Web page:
end if;

        if web(3) = '1' then
                i_dinb3 <= dinb(24 to 31);
        else
                i_dinb3 <= MyRAM(conv_integer(addrb(0 to 29)))(24 to 31);
        end if;
end process;

-- Port B - Instruction Port (no writing)
process (clkb)
begin
        if (rising_edge(clkb)) then
                -- Only when the memory port is enabled...
                if (enb = '1') then
                        MyRAM(conv_integer(addrb(0 to 29))) := i_dinb0 & i_dinb1 & i_dinb2 & i_dinb3;
                        doutb <= i_dinb0 & i_dinb1 & i_dinb2 & i_dinb3;
                end if;
        end if;
end process;

end xram_i;

 

I'm a bit at a loss here why the examples from XST do not work at all, or rather why they result in weird behavior.

 

Btw, the 0 to 29 range with the address is needed because the Microblaze addresses the bytes in the memory by address while the RAM stores entire words. This means the 2 least significant bits are irrelevant. Perhaps this messes up the BRAM parser?

 

Can someone provide a working VHDL example to infer a BRAM block with all features needed to hook it up to the LMB?

 

Edit: the inferral macro is broken when used with byte-write enables: http://forums.xilinx.com/t5/EDK-and-Platform-Studio/Bug-Report-Memory-inferral-macro-is-broken/td-p/71035

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Adventurer
Adventurer
5,745 Views
Registered: ‎03-16-2010

Re: Problem with inferred RAM blocks

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I've upgraded from 11.5 to 12.1 and it still doesn't work. Nobody has ever done this before? I find that hard to believe...

 

Edit: the inferral macro is broken when used with byte-write enables: http://forums.xilinx.com/t5/EDK-and-Platform-Studio/Bug-Report-Memory-inferral-macro-is-broken/td-p/71035

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Xilinx Employee
Xilinx Employee
4,433 Views
Registered: ‎08-08-2007

Re: Problem with inferred RAM blocks

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The LMB interface is very particular.  If you want to infer your block RAM, then the block RAM has to be exactly like the isntantiated block RAM that is used in an EDK system.  Build a sample project in EDK with your LMB block RAM, check for all of the particulars of that instantiated block RAM (dig out that library guide and read up on block RAM!) and use the BRAM templates in the XST User Guide to infer the same BRAMs.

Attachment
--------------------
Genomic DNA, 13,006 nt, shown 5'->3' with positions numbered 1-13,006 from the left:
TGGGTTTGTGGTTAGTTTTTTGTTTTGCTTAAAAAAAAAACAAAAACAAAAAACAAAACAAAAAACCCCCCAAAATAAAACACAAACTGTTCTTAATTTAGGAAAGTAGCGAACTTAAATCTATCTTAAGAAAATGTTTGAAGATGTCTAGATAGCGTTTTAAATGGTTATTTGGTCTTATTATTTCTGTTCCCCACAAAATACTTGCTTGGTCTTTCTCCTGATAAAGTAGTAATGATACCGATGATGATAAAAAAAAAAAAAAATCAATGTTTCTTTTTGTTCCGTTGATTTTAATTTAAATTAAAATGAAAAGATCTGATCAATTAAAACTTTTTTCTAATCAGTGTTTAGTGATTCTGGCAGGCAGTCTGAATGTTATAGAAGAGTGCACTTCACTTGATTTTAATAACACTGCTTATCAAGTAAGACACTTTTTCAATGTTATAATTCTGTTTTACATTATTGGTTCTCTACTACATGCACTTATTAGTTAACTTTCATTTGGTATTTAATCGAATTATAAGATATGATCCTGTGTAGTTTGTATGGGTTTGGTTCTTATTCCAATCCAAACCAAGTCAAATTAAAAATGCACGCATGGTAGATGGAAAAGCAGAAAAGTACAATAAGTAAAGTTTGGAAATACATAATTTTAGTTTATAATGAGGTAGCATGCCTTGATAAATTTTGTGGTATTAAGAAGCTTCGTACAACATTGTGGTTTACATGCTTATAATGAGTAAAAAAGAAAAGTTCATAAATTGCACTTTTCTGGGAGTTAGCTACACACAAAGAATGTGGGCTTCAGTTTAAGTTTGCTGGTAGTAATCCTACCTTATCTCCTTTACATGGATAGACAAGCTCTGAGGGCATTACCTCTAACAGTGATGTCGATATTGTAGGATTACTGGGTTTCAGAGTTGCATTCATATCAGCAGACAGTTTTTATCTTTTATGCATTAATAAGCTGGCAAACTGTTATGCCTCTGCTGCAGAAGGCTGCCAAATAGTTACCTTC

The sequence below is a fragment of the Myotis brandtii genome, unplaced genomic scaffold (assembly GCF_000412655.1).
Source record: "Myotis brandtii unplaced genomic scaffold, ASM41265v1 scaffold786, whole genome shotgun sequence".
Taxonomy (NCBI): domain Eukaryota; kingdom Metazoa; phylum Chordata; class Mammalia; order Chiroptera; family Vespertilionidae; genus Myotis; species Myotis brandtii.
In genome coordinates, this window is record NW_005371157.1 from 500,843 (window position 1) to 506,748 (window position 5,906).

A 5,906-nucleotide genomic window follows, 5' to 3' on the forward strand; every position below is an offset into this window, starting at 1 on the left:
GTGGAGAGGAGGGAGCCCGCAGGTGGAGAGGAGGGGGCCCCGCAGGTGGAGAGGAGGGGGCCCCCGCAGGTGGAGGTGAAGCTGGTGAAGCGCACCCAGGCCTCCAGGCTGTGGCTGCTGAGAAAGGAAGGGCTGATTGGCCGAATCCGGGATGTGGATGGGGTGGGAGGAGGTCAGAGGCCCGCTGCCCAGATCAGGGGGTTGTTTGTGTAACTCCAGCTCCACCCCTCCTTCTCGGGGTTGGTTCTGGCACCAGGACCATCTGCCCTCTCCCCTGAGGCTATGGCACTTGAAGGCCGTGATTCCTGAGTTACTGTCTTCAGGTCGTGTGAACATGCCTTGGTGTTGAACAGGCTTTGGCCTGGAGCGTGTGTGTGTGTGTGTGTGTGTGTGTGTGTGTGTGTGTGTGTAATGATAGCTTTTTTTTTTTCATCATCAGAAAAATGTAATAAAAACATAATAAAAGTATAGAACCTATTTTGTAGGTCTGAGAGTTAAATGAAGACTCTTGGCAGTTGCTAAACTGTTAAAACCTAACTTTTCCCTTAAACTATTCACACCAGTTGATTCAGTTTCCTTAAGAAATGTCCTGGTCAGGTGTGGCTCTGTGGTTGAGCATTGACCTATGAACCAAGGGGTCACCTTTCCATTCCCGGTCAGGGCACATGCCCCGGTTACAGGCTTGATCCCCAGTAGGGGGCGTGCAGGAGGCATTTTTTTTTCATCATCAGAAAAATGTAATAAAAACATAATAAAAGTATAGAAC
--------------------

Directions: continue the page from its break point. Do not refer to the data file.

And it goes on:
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Adventurer
Adventurer
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Registered: ‎03-16-2010

Re: Problem with inferred RAM blocks

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That seems to be the problem: the VHDL I posted is based on the byte-write enable sample from the XST manual and it doesn't work.

 

The problem with the sample code is that the address passed to the BRAM is not the byte address (such as used by the LMB controller or MicroBlaze) but rather the word index in the array.

 

It is possible that removing the address modifier (removing the last 2 bits) 'fixes' the resulting BRAM in the sense that the macro parser generates a working block but then the result would no longer work on the LMB controller (since everything is a factor 4 off). This also means that I don't know how to test the resulting BRAM without being able to hook it up to a LMB controller.

 

I've read through all the RAM inferring examples from multiple versions of XST and it seems that all examples address the array index rather than the bytes. I've tried removing the address shift from the BRAM description and adding it to a wrapper, the result however, is another crippled memory block.

 

So is this really a limitation in the BRAM inferring macro? If so, the only solution is probably to instantiate the raw primitive BRAM blocks and wrap 4 of the 4k blocks together - a solution which is not so portable and requires a lot more code.

 

Also, it is weird that numerous examples for BRAM inferral are provided, except for the type which is a drop-in replacement for the BRAM core which is actually used in XPS as a default solution (2 ports, byte-write enabled and 32-bit word values - the type I am trying to infer).

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Adventurer
Adventurer
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Registered: ‎03-16-2010

Re: Problem with inferred RAM blocks

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Perhaps I am wording it wrong when I say I want to use the LMB interface. I meant, I am using a LMB controller which provides me a BRAM interface. Two interfaces in fact since the MB has a data and instruction bus.

 

So I don't need to interact with the LMB protocol but only with the BRAM interface.

 

Does anyone have a working example of that?

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Adventurer
Adventurer
5,746 Views
Registered: ‎03-16-2010

Re: Problem with inferred RAM blocks

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I've upgraded from 11.5 to 12.1 and it still doesn't work. Nobody has ever done this before? I find that hard to believe...

 

Edit: the inferral macro is broken when used with byte-write enables: http://forums.xilinx.com/t5/EDK-and-Platform-Studio/Bug-Report-Memory-inferral-macro-is-broken/td-p/71035